Which Sells Worse? A Shitty Poker Book or The Holy Bible?
Talk about adding insult to injury.
If there’s any doubt religion isn’t quite what is used to be, take a look at the dustbin that masquerades as the “book section” at the local Dollar Store, here in Las Vegas.
On this shelf of hopelessly outdated literary antiques you’ll find books about dinosaurs and Ninja turtles. You’ll find 2013 wall calenders (it’s August 2013, right now). You’ll find political memoirs authored by Jimmy Carter. You’ll find a bundle of 2006 World Almanacs. You’ll find strategy books on that old poker chestnut called Seven-Card Stud. But there’s one more book title that may sound familiar.
Amidst this deluge of depression, there’s a glimmering ray of hope for the voice of reason and future of humanity. Check out the plentiful stock of books located right beneath the title Winning Hold’em Poker.
The Holy Bible!
Hundreds of bibles. All gathering dust. Sitting there while housewives scurry back and forth pushing baskets filled with bleach and porn n’ beans.
To be fair, The Holy Bible is the best selling book in the history of the world, so long as “best selling” is expressed by the total number of units produced and distributed. Hundreds of millions, perhaps billions, of these works of historical fiction can be found inside homes, offices, libraries, and churches — and now even Dollar Stores!
What a proud moment for the movement.
Indeed, this confusing and often contradictory book filled with pompous characters and graphic violence is, texts which essentially justify slavery, sexism, and mass murder can still be found just about everywhere. You can’t stay overnight in a hotel without finding The Holy Bible in the bedside drawer, right next to the Yellow Pages with the escorts section ripped out. Even the world’s hotel guests — which presumably includes millions of anti-theists, Muslims, Jews, and devotees of other faiths — can’t escape the tentacle of Christianity’s claw desperately prodding for attention.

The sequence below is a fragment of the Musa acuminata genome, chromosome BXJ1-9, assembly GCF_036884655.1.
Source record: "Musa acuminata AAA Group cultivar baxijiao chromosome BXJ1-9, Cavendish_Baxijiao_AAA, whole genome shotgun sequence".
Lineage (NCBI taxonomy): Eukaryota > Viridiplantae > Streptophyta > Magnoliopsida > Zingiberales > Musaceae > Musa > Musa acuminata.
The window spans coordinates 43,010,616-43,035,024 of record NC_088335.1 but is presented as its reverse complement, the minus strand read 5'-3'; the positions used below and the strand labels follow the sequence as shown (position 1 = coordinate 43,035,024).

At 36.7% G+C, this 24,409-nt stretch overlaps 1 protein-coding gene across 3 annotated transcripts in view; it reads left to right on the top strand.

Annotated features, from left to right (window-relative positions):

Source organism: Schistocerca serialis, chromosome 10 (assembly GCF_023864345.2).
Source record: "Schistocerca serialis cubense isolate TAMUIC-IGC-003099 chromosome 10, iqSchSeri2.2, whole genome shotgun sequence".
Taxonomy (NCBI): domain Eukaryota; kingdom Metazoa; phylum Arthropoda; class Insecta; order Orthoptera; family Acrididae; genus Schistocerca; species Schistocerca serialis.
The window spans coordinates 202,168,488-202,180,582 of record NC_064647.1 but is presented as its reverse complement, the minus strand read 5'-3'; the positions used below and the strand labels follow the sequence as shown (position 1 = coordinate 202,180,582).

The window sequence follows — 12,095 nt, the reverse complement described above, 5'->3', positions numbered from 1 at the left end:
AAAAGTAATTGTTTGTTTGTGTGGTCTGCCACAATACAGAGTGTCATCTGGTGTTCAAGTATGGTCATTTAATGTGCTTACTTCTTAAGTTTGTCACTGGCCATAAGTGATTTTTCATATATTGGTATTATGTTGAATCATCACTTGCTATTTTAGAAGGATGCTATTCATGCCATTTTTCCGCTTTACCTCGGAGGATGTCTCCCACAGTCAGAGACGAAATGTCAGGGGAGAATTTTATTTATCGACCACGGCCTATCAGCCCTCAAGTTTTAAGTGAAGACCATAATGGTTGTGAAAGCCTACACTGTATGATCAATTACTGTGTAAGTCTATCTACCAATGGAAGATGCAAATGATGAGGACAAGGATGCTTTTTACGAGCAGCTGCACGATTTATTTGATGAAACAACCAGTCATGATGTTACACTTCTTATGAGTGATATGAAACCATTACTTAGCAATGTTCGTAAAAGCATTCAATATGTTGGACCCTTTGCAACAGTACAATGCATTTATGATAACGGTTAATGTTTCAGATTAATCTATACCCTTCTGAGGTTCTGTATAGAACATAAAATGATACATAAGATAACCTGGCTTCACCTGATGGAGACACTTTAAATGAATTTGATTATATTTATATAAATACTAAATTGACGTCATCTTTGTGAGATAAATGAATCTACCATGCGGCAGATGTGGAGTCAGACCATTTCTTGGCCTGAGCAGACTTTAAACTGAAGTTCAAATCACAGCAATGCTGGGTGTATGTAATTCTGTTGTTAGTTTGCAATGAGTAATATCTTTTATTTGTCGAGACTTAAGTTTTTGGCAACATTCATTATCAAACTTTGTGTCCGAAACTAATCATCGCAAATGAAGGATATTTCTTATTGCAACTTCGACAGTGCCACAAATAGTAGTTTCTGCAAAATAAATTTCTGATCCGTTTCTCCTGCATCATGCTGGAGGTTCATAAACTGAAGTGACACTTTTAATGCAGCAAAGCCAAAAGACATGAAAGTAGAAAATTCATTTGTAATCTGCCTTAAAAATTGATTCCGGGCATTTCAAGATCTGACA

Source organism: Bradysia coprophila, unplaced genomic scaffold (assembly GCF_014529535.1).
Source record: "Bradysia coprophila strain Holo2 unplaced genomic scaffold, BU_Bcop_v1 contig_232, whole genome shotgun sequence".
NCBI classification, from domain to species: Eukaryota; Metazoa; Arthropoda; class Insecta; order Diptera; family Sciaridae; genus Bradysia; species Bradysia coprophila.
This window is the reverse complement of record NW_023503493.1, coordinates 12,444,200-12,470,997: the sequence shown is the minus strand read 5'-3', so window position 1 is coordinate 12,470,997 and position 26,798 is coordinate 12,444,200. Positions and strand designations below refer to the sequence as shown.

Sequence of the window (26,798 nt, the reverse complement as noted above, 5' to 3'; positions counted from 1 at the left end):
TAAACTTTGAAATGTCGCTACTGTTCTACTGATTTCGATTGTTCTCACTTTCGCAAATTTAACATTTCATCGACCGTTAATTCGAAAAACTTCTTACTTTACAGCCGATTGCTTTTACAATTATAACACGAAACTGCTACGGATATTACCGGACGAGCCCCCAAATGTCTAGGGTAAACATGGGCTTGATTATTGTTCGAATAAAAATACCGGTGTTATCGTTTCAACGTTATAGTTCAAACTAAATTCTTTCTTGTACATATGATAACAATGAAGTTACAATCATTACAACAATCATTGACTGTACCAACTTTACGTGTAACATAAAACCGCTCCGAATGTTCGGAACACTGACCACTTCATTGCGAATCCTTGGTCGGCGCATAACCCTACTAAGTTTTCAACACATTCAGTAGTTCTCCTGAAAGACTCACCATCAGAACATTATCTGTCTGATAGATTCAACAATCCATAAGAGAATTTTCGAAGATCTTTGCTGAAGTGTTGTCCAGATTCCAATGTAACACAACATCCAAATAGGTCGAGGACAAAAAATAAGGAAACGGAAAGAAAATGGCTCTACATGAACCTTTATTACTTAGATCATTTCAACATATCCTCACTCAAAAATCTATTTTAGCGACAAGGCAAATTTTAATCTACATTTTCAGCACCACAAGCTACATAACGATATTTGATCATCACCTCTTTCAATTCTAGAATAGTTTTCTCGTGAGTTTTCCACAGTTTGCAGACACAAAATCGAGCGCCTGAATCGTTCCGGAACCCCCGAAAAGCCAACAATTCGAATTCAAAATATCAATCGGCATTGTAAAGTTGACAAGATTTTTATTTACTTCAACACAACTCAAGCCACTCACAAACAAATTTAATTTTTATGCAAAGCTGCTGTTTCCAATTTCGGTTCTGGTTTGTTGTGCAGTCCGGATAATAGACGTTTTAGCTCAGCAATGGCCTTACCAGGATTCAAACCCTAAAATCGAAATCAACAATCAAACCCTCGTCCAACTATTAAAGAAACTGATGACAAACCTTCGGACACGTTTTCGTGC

But Dollar Stores take despondency to an entirely new low. These budget stores where every product has been reduced to the price of $1, represent the dregs of mass consumerism. They are the last stop before the recycle dumpster or the garbage dump. Here, the bibles’ brethren includes canned food about to expire, stale pop tarts, batteries with no juice left, and a shitload of worthless tools and electronics that never seem to work.
At least one thing is for certain. You won’t find any books written by Sam Harris, Richard Dawkins, or Christopher Hitchens in here.
Nope. Just bibles. Plenty of them. On the aisle across from the bleach and pork n’ beans.